Tuesday, July 26, 2011

Be Afraid. Be Very Afraid.

I watched Obama's speech about the debt-ceiling crisis tonight, and Boehner's "response." Of course the Republican speech was misleading and not to the point. The point is that the refusal of the Republicans to accept a deal that involves any tax increases has led us to the brink of catastrophe, and Boehner never mentioned tax increases. But Obama's speech was also incredibly self-serving, shallow, and misleading. And I like Obama.
According to the New Republic, previous deals to raise the ceiling have involved about an 80–20 percent mix of spending cuts and tax increases. (Since the Reagan administration.) There have been many such deals, under both Democratic and Republican presidents. George W. Bush raised the ceiling 7 times. When the Republicans held the White House, they never made a fuss about the debt ceiling, and of course the Democrats didn't make trouble for them. The Republicans were so complaisant only to avoid political trouble for their own party, not because Bush was a frugal President; he was madly increasing the deficit any way he could think of. To be fair, the Republicans are now being dragged to extremism by their Tea Party fringe, who claim to have hated Bush's extravagance as much as Obama's. Without fear of primary challenges, the leaders of the Republican Party would have made a deal a long time ago.
Here's what I disliked about Obama's speech:
  1. He spent half the speech describing his own proposal and how reasonable it is. Well, yes, it is reasonable in the sense that to reject it the Republicans would have to be rabidly insane.insane Unfortunately, the fact is, they are. Now what, Mr. President?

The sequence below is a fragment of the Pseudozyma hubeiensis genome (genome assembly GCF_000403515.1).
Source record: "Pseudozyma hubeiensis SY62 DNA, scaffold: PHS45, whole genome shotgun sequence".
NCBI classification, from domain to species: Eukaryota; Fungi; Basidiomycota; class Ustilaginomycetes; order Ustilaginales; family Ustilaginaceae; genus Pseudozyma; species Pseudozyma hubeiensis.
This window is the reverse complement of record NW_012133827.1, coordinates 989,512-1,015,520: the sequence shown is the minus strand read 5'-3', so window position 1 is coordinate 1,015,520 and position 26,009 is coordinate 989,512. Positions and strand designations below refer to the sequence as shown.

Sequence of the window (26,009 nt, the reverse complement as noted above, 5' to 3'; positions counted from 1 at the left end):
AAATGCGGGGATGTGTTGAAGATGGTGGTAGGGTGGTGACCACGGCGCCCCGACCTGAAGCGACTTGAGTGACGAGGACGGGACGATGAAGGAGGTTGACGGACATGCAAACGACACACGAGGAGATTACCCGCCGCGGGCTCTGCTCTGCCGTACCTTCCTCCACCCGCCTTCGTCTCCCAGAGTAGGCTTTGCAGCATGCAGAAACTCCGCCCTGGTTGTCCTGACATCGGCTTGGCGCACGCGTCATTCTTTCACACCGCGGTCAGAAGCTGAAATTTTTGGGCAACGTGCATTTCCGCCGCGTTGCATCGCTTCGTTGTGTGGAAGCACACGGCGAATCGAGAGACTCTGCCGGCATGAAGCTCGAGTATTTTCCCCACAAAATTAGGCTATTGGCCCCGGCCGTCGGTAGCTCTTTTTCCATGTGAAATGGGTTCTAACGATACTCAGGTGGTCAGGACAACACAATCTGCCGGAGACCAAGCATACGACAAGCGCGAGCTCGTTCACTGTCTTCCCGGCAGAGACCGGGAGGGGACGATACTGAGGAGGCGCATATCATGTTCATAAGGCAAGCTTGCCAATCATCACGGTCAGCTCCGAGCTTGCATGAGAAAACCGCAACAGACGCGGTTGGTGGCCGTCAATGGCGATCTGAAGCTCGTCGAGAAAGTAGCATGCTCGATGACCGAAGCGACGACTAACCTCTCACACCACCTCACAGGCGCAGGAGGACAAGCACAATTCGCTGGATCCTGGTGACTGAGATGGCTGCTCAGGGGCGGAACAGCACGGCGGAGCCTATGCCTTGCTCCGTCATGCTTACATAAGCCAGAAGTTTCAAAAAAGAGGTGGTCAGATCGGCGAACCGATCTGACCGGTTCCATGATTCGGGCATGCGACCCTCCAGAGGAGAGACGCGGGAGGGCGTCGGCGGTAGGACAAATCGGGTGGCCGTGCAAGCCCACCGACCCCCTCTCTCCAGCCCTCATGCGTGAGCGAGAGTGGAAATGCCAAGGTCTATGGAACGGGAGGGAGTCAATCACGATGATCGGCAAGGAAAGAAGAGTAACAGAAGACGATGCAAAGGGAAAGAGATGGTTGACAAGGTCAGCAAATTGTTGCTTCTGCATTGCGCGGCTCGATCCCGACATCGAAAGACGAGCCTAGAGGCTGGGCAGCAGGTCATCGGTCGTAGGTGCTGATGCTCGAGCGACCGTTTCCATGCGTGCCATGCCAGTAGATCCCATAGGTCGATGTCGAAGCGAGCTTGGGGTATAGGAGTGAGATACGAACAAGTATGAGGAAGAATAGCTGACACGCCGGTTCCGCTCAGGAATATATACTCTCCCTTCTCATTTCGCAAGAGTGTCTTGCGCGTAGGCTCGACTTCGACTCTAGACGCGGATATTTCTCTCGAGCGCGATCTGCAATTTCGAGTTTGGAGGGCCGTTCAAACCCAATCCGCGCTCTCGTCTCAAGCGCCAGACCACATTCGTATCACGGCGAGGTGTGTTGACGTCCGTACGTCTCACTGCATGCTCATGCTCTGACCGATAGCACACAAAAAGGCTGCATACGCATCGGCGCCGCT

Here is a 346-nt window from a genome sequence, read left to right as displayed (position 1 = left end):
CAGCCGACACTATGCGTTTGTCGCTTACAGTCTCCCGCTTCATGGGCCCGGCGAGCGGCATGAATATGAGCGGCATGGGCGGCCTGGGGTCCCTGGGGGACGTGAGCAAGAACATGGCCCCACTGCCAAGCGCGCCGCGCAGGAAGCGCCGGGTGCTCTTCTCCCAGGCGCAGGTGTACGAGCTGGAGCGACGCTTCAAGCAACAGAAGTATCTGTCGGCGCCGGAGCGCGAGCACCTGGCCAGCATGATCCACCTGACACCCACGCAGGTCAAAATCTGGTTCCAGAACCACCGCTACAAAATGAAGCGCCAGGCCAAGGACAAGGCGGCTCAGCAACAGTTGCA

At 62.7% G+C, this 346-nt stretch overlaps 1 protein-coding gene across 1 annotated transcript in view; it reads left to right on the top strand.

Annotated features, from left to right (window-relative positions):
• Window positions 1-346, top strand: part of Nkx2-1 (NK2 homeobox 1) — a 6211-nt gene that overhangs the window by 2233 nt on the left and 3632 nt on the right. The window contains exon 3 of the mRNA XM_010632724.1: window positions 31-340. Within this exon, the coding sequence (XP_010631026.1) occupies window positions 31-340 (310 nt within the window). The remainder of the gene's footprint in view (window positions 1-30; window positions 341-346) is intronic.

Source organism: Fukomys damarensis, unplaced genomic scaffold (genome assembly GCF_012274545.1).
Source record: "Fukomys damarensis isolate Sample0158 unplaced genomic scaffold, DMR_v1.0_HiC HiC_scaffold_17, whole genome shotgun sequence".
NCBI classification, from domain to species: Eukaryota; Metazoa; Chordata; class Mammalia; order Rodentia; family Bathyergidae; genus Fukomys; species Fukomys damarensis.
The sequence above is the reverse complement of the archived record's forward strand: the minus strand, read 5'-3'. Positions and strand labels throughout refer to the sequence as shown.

2. He mentioned almost as an aside that he would support a proposal by Harry Reid, the Senate Majority Leader. He did not say what this proposal was or why he would support it. He may as well have added, "I'm mentioning this because I promised Senator Reid I would, and I'm a man of my word."
  3. He used the word "default" several times to describe what will happen next Wednesday, August 3, 2011. In the middle of that string of occurrences of the word, he added qualifying phrases, so that he said things like "default on our Social Security obligations." But "default" with no qualifiers means "default on one's debts." In fact, it's quite odd to use the word "default," and hit it again and again, when talking of inability to make payments you merely promised to make.
  4. He praised Americans in our history who "put country above self, and set personal grievances aside for the greater good [;] who held this country together during its most difficult hours; who put aside pride and party to form a more perfect union." One of the problems he mentioned that had been solved by these Americans was slavery. What speechwriter knows so little about history; and does Obama read these orations before he delivers them? Because I'm pretty sure he knows that slavery required a Civil War to solve, and that we actually remember some of the people who fought it better than those who tried to avoid it.
  5. I can't think of a case where a President requested use of the public airwaves for such a blatantly partisan political speech. Perhaps my memory is just blurry. Networks lose money on these Presidential interruptions, not to mention the even-less-often-watched rejoinders from the opposition party. We missed half tonight's Closer for this crap, but a lot of people didn't. The networks no longer cover political conventions very well because they're essentially free ads for the parties. Soon they'll be saying to Presidents, "Just put the statement on your website."